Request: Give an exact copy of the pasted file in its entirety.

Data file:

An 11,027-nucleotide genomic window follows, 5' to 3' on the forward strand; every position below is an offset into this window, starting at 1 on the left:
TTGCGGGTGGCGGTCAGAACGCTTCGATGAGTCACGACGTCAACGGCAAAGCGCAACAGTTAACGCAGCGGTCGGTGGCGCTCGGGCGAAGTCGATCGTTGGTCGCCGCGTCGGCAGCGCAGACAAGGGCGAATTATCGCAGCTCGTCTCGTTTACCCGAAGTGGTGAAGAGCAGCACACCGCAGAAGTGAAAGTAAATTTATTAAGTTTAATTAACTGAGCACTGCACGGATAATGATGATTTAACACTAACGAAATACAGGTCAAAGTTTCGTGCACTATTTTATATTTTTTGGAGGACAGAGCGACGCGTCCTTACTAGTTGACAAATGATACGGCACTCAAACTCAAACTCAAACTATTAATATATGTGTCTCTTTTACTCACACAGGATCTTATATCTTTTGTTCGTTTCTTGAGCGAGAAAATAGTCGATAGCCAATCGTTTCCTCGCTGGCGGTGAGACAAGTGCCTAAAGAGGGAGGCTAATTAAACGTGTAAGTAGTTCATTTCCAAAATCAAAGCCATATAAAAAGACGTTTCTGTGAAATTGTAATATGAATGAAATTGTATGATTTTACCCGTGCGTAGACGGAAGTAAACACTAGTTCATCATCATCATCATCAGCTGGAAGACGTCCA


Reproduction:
An 11,027-nucleotide genomic window follows, 5' to 3' on the forward strand; every position below is an offset into this window, starting at 1 on the left:
TTGCGGGTGGCGGTCAGAACGCTTCGATGAGTCACGACGTCAACGGCAAAGCGCAACAGTTAACGCAGCGGTCGGTGGCGCTCGGGCGAAGTCGATCGTTGGTCGCCGCGTCGGCAGCGCAGACAAGGGCGAATTATCGCAGCTCGTCTCGTTTACCCGAAGTGGTGAAGAGCAGCACACCGCAGAAGTGAAAGTAAATTTATTAAGTTTAATTAACTGAGCACTGCACGGATAATGATGATTTAACACTAACGAAATACAGGTCAAAGTTTCGTGCACTATTTTATATTTTTTGGAGGACAGAGCGACGCGTCCTTACTAGTTGACAAATGATACGGCACTCAAACTCAAACTCAAACTATTAATATATGTGTCTCTTTTACTCACACAGGATCTTATATCTTTTGTTCGTTTCTTGAGCGAGAAAATAGTCGATAGCCAATCGTTTCCTCGCTGGCGGTGAGACAAGTGCCTAAAGAGGGAGGCTAATTAAACGTGTAAGTAGTTCATTTCCAAAATCAAAGCCATATAAAAAGACGTTTCTGTGAAATTGTAATATGAATGAAATTGTATGATTTTACCCGTGCGTAGACGGAAGTAAACACTAGTTCATCATCATCATCATCAGCTGGAAGACGTCCA